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Which of the following are in R(T)?

  • Thread starter ayh123
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Homework Statement



Let T: R^4 ---> R^3 be the linear transformation given by the formula:
T(x1, x2, x3, x4) = (4x1+x2-2x3-3x4, 2x1+x2+x3-4x4, 6x1-9x3+9x4)

Which of the following are in R(T)?

(a) (0,0,6)
(b) (1,3,0)
(c) (2,4,1)


Homework Equations



Not sure what this means.. please skip to attempt at a solution


The Attempt at a Solution



I have tried so many different ways, and it seems to me that all of these vectors are in R(T).

I tried finding the basis of R(T) by putting the coefficients into matrix (A), and row-reducing A to row echelon form, then noting the columns with the leading 1's in them, and matching them with the original A. So then I thought, all vectors in R(T) must be a linear combination of these 3 basis vectors and will satisfy r (4, 2, 6) + s (1, 1, 0) + t (-3, -4, 9) = (b1, b2, b3).

But all of them satisfy these conditions!

I also tried using the elementary vectors, or basis vectors for R^4.
I found the transformation images for:
T(1,0,0,0) = (4, 2, 6)
T(0,1,0,0) = (1, 1, 0)
T(0,0,1,0) = (-2, 1, -9)
T(0,0,0,1) = (-3, -4, 9)

Then I used the proposition that if the vectors span R^4, and it is a linear transformation, then T(vectors) span R(T).
I put the T(vectors) into a matrix and row-reduced. This gave me the 3 linearly independent vectors that are the basis of R(T) (or so I thought).
So then, all vectors in R(T) must be a linear combination of these vectors:

r (1, 1/2, 3/2) + s (0, 1, -3) + t (0, 0, 1) = (b1, b2, b3).

But all of those fit this formula!

A related question in the book actually does ask for the basis of the range, and since it is an odd-numbered problem, in the back, it gives this answer for a basis:

{(1, 0, 0), (0, 1, 0), (3/2, -4, 1)}

which is not what I got in either tries.

I bet you're shaking your head at how wrongly I did this problem. Please help clarify... thanks in advance.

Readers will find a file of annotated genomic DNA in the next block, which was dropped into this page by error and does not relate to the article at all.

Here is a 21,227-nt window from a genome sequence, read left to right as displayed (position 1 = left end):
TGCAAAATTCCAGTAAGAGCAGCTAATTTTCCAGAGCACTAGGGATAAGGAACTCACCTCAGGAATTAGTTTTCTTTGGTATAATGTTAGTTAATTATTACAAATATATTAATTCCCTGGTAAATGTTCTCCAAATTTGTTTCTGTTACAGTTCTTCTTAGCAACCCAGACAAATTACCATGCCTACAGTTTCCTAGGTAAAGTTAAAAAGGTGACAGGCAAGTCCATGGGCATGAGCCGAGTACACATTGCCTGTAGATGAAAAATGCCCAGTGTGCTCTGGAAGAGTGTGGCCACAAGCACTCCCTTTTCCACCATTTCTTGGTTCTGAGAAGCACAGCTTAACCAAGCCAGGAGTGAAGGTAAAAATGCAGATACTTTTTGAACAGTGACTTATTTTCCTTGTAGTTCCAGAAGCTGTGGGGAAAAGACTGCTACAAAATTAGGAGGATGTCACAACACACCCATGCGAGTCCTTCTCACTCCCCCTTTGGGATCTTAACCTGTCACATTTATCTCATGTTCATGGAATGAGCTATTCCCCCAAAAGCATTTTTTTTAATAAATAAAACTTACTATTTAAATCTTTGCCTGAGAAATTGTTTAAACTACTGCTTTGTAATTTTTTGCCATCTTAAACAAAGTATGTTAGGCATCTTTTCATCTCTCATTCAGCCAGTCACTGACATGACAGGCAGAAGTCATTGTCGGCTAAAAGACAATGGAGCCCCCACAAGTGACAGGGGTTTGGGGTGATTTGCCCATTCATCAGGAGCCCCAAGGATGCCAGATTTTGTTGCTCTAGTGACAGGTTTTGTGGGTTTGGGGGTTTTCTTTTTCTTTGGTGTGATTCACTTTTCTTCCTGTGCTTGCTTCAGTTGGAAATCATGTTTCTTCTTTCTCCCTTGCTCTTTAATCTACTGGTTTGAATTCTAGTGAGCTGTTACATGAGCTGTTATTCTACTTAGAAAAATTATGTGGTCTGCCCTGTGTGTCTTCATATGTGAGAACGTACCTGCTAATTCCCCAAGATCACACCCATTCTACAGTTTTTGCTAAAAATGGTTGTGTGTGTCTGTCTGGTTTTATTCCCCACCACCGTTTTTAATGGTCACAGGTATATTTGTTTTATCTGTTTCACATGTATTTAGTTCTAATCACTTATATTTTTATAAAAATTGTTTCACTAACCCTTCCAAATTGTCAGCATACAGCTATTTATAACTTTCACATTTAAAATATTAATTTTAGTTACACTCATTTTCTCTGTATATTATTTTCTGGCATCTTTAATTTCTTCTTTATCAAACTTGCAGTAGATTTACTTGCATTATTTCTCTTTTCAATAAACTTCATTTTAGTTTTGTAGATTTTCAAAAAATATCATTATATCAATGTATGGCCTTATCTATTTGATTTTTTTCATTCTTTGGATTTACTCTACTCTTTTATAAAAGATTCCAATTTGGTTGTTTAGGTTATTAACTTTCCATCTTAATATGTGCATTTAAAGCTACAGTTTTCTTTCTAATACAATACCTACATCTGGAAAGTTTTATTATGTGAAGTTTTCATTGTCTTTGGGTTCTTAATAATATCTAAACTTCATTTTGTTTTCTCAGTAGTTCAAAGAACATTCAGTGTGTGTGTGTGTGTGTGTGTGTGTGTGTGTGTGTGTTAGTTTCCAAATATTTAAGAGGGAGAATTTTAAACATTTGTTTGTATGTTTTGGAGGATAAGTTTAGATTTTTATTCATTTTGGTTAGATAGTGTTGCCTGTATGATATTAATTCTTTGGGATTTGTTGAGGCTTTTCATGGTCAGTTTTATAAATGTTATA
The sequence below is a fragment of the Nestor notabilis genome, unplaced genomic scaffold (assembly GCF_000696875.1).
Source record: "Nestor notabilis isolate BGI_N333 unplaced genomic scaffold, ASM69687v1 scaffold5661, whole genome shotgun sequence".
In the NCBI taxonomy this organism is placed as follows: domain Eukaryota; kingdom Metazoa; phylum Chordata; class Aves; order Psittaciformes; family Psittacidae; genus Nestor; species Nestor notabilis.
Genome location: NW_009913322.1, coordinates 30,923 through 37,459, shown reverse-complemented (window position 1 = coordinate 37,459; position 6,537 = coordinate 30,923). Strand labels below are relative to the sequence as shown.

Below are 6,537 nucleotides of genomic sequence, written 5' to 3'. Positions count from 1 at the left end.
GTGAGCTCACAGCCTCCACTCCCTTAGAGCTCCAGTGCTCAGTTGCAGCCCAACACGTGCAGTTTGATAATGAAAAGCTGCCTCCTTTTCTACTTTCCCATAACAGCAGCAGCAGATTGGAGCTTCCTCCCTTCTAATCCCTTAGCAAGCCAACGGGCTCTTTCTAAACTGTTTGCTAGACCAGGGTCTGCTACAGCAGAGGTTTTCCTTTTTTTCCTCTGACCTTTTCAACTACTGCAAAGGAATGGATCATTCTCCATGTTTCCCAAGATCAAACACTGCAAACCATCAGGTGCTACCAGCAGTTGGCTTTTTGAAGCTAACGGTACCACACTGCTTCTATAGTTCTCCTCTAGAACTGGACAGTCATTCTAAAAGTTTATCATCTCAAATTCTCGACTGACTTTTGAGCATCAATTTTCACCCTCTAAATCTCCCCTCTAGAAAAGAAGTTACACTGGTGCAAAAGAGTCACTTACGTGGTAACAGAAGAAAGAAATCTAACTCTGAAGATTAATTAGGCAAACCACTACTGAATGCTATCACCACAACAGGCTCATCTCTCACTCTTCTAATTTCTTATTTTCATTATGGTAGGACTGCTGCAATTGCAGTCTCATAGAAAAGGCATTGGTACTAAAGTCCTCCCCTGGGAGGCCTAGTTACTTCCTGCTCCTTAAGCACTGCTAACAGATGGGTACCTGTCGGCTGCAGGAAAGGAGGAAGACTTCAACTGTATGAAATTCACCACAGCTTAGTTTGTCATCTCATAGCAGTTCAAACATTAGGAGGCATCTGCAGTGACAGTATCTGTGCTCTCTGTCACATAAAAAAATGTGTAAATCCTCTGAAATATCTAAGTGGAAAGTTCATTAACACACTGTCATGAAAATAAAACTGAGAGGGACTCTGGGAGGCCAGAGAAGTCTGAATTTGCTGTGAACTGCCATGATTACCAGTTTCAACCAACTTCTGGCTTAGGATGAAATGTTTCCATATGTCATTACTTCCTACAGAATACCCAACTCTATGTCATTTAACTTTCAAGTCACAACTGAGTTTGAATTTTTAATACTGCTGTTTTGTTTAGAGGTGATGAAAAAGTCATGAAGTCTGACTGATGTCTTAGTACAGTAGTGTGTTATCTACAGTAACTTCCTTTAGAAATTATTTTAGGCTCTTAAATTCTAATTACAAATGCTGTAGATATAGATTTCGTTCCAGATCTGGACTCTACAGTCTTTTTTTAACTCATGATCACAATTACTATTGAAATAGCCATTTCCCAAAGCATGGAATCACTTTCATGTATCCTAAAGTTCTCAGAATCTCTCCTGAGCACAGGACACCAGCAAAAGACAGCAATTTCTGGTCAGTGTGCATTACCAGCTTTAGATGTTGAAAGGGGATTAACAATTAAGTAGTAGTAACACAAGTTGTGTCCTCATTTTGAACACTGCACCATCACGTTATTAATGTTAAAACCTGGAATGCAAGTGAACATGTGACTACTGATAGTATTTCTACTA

Answers and Replies

  • #2
HallsofIvy
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Essentially you are asked to determine if a set of equations has a solution.

For example, (0, 0, 6) is in R(T) if and only if there exist [itex](x_1, x_2, x_3, x_4)[/itex] such that [itex]T(x_1, x_2, x_3, x_4)= (4x_1+x_2-2x_3-3x_4, 2x_1+x_2+x_3-4x_4, 6x_1-9x_3+9x_4)= (0, 0, 6)[/itex]. In other words, if and only if the equations
[itex]4x_1+ x_2- 2x_3- 3x_4= 0[/itex]
[itex]2x_1+ x_2+ x_3- 4x_4= 0[/itex]
[itex]6x_1- 9x_3+ 9x_4= 6[/itex]
have at least one solution

Your method, however, of finding a basis for the range space is perfectly good- and faster. I see that you got three vectors for the basis. That means they span all of R3 and so, not just these but any set of three numbers, (a, b, c), is in that range.

Of course, a single vector space has many different bases. The fact that you happen to get a different one from what the book gives is not a problem.
 
  • #3
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Thanks for the clarification. Is this a common range for T - the set of all real numbers? Is there any way to gauge if that is the case without row reducing a matrix?
 
  • #4
HallsofIvy
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The range of T, here, is NOT "the set of all real numbers". It is all of R3. T here is from R4 to R3.

In general, R(T), where T is from an n dimensional space to an m dimensional space is a subspace of dimension at most n. It is also true that dimension of R(T) plus the dimension of the kernel of T (the "rank" and "nullity" of T, respectively) must be equal to n. Here, T is from a 4 dimensional space to a 3 dimensional space so the rank is at most 3 and nullity at least 1. But it is possible for the rank to be smaller than that.
 
  • #5
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Thanks. I knew real numbers wasn't right.. but couldn't think of a way to describe R^3.. set of real vectors in three dimensions? But I think the correct way to describe it is the set of all ordered triples of real numbers.

Wanted to clarify one more thing. You said, "In general, R(T), where T is from an n dimensional space to an m dimensional space is a subspace of dimension at most n." Do you mean "at most m"?

Thank you very much for your help!
 

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